Building A Reef Tank
Building a reef tank setup doesn't have to be hard or intimidating, if you can run a circular saw and a drill you can build a stand. The scariest part of the process is drilling the glass, but if you take your time and watch a couple tutorial videos you'll do just fine. If it's your first time building a tank, gather ideas for equipment and design from some of your favorite tanks and see what's working well for them.
Tip: Try to plan every detail of the build and double check the fit of everything. I originally intended to use a 20gal. long tank for my sump but realized after building the stand that I was less than a half inch short on space inside the stand and had to settle for a 20gal. standard.
Disasters & Challenges
The biggest disaster I can think of is the infestation of an unknown brown slimy growth that I can only guess was some sort of bacterial growth. It seemed to be fueled by dosing vitamin C and would slime up my filter socks (along with every other surface in the tank), I stopped dosing the vitamin C after deciding it was the culprit, however it wasn't until months later when I stopped using filter socks completely that this nuisance subsided. I battled that brown slime for over a year, which resulted in loss of coral color and the loss of almost all of my macro algae, of which I had a decent collection going with probably eight or nine different species, all that remains now is green grape caulerpa.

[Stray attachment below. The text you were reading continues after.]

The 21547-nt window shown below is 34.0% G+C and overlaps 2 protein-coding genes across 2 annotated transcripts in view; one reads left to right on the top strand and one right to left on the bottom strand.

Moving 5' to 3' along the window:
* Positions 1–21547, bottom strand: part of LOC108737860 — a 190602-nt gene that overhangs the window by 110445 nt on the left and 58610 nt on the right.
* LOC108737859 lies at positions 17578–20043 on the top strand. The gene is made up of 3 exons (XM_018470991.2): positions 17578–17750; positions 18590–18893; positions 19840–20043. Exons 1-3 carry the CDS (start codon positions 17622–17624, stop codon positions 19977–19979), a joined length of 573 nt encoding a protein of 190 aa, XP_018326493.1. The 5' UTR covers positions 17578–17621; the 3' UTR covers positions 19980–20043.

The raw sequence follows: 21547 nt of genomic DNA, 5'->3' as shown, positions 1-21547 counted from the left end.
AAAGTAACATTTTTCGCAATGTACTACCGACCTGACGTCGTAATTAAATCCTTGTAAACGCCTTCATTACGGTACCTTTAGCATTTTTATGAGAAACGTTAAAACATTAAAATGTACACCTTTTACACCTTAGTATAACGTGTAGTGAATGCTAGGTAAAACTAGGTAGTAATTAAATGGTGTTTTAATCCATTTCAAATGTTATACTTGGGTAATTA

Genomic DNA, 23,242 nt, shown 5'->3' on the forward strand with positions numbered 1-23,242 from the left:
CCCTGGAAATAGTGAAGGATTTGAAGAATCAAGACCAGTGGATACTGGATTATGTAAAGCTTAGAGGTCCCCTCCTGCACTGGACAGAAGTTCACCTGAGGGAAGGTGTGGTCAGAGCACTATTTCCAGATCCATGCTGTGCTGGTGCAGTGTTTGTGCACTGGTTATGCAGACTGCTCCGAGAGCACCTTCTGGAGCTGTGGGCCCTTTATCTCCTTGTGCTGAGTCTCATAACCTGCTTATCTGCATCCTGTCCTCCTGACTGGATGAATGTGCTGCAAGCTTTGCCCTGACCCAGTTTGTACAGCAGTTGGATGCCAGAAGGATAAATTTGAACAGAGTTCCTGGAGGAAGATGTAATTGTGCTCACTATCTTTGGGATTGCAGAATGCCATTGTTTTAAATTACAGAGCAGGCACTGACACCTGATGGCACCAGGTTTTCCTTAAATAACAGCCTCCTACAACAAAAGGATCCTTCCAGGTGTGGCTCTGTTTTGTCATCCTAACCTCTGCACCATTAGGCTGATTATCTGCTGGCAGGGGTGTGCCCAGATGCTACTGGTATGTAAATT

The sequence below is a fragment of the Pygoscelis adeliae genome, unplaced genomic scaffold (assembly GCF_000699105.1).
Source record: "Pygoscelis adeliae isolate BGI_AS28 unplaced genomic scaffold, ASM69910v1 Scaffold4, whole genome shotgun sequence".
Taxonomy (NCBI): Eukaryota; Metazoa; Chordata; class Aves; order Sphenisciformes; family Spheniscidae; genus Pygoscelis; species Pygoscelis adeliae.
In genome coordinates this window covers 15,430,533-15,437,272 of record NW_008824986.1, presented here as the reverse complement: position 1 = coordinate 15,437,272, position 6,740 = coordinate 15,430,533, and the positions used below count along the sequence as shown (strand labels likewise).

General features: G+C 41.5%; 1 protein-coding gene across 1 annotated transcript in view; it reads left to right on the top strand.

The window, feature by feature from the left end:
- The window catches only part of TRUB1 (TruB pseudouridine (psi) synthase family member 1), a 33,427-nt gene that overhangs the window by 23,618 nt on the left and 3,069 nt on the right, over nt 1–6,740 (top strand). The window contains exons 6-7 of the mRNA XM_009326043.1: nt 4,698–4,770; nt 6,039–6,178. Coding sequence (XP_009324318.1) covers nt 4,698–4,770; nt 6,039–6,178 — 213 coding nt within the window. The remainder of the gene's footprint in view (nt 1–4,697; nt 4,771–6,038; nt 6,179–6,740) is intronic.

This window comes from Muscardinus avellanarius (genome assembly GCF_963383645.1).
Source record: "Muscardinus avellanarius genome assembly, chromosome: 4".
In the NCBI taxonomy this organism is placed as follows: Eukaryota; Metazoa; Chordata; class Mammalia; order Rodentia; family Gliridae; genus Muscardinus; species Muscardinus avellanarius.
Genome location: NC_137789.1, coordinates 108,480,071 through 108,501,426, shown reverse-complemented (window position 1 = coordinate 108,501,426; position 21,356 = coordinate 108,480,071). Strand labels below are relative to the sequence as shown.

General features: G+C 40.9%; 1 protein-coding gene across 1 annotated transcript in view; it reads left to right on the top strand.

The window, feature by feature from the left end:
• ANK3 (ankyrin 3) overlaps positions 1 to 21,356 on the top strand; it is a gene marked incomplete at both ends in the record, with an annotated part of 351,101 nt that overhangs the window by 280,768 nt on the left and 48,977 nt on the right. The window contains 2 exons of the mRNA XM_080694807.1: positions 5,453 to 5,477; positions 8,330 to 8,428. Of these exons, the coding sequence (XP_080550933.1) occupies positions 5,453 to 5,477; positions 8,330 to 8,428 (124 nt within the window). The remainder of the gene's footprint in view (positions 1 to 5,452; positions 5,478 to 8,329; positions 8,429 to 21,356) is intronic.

My biggest challenge with this tank was moving it to our new home in 2015, I lost 2 fish to this move and probably 45-50 pounds of sand that I ultimately decided to dump rather than reuse. The only advice I can offer for this is to be ready for a lot of work, have a solid plan in place, and make sure you have plenty of buckets.
Inspirations & Goals
There are so many inspirational tanks here on Nano-Reef, but I would say the ones that have inspired me the most have been the tanks that take a "hands off" approach, such as Kgoldy's All-Natural 90, I also find PaulB's infamous 40+ year old tank incredibly inspiring.
I don't have any specific new goals for this tank, but I would like to color up my SPS a bit, and just continue to watch it mature.
Words Of Wisdom
No one way of reef keeping is best for everyone, you have to figure out what works for you and your setup. There are many ways to successfully maintain a reef now, you just have to find what works best for you, your budget, and your skill level. Also keep in mind that what works for one tank may not work for another, and that's okay. Sometimes we face challenges in this hobby, but those challenges can give us opportunities to learn and grow.